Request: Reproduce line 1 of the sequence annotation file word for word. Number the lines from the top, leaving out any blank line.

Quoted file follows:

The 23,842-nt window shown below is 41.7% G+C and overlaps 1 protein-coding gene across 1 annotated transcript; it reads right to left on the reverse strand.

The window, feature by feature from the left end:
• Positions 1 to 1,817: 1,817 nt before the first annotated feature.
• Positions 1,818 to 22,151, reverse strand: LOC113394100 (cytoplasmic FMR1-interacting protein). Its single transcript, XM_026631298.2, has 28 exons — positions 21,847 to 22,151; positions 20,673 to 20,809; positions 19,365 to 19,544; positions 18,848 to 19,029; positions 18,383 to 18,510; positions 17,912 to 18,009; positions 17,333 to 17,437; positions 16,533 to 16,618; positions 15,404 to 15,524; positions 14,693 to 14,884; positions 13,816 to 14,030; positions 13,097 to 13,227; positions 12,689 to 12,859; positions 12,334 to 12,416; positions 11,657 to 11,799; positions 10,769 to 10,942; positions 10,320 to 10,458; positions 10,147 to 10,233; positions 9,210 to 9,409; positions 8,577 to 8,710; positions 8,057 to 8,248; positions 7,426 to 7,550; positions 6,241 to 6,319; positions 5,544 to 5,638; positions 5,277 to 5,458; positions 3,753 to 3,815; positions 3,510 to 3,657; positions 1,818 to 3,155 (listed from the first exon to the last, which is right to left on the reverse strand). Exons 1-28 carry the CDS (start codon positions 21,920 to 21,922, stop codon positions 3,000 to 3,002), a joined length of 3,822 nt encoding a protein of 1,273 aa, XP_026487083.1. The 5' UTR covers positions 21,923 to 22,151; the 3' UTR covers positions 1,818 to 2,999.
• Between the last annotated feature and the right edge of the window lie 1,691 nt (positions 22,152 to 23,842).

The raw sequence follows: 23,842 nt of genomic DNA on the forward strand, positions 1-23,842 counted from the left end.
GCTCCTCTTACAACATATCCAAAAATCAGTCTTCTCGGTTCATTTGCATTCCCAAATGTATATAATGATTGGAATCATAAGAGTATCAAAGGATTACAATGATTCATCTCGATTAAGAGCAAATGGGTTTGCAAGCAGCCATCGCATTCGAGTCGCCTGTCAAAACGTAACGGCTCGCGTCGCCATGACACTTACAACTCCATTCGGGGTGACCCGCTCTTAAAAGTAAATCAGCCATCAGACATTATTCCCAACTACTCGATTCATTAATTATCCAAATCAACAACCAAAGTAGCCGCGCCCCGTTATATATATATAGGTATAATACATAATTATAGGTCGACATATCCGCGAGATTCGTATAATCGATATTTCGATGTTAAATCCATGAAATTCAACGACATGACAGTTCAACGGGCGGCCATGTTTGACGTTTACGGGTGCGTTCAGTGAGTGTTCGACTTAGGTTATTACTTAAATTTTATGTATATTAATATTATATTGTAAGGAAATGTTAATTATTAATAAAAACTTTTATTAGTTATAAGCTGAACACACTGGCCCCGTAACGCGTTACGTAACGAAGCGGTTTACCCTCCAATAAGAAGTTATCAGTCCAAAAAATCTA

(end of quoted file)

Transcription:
The 23,842-nt window shown below is 41.7% G+C and overlaps 1 protein-coding gene across 1 annotated transcript; it reads right to left on the reverse strand.